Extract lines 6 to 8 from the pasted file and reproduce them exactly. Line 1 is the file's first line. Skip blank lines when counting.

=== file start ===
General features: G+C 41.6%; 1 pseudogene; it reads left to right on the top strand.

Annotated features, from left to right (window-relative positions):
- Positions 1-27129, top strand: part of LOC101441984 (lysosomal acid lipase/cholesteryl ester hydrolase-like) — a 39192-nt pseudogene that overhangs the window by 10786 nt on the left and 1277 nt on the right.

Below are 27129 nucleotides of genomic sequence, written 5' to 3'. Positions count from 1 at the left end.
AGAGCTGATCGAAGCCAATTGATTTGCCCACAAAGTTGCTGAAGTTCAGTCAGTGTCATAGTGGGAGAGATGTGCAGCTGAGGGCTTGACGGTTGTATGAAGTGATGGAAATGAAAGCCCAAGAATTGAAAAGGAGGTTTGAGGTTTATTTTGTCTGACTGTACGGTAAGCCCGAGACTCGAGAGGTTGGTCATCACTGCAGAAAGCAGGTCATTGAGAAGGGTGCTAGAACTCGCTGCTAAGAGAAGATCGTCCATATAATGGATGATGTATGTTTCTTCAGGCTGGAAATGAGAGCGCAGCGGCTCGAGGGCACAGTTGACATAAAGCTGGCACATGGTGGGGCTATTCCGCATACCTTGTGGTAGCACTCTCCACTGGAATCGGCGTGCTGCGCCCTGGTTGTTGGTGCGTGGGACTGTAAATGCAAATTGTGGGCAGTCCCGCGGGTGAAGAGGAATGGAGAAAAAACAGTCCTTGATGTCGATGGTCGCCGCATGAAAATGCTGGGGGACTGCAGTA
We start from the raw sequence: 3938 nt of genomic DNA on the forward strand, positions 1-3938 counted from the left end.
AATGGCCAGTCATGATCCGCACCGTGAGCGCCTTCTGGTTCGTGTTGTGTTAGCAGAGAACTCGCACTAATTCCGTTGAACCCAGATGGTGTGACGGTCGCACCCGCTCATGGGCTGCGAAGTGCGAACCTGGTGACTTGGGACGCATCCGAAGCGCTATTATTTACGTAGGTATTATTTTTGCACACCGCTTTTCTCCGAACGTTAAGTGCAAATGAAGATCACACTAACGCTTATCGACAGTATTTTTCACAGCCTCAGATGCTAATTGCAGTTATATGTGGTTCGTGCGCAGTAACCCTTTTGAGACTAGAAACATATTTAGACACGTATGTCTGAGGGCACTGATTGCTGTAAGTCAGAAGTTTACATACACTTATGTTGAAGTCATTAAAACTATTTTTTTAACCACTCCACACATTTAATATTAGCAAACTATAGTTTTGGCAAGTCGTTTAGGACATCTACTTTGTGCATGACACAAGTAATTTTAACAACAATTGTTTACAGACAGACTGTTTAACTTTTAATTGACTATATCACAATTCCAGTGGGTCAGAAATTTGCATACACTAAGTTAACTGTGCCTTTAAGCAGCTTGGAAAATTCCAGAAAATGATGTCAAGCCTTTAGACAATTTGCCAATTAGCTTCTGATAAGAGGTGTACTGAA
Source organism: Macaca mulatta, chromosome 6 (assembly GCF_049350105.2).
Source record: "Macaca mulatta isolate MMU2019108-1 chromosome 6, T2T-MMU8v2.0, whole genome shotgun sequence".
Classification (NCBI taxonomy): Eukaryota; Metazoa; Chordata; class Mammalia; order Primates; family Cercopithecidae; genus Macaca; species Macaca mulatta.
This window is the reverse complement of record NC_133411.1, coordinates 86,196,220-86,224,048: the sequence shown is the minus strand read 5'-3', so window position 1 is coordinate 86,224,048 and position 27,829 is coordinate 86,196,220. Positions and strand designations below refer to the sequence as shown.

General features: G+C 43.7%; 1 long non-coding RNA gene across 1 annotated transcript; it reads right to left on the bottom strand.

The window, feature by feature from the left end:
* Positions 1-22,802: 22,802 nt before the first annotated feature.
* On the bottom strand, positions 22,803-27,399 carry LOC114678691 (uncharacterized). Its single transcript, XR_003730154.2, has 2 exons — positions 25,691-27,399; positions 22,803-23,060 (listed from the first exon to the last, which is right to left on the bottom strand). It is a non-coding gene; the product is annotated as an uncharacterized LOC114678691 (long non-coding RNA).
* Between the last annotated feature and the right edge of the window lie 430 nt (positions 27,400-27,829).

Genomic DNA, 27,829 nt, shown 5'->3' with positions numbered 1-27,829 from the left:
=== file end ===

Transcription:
We start from the raw sequence: 3938 nt of genomic DNA on the forward strand, positions 1-3938 counted from the left end.
AATGGCCAGTCATGATCCGCACCGTGAGCGCCTTCTGGTTCGTGTTGTGTTAGCAGAGAACTCGCACTAATTCCGTTGAACCCAGATGGTGTGACGGTCGCACCCGCTCATGGGCTGCGAAGTGCGAACCTGGTGACTTGGGACGCATCCGAAGCGCTATTATTTACGTAGGTATTATTTTTGCACACCGCTTTTCTCCGAACGTTAAGTGCAAATGAAGATCACACTAACGCTTATCGACAGTATTTTTCACAGCCTCAGATGCTAATTGCAGTTATATGTGGTTCGTGCGCAGTAACCCTTTTGAGACTAGAAACATATTTAGACACGTATGTCTGAGGGCACTGATTGCTGTAAGTCAGAAGTTTACATACACTTATGTTGAAGTCATTAAAACTATTTTTTTAACCACTCCACACATTTAATATTAGCAAACTATAGTTTTGGCAAGTCGTTTAGGACATCTACTTTGTGCATGACACAAGTAATTTTAACAACAATTGTTTACAGACAGACTGTTTAACTTTTAATTGACTATATCACAATTCCAGTGGGTCAGAAATTTGCATACACTAAGTTAACTGTGCCTTTAAGCAGCTTGGAAAATTCCAGAAAATGATGTCAAGCCTTTAGACAATTTGCCAATTAGCTTCTGATAAGAGGTGTACTGAA
Source organism: Macaca mulatta, chromosome 6 (assembly GCF_049350105.2).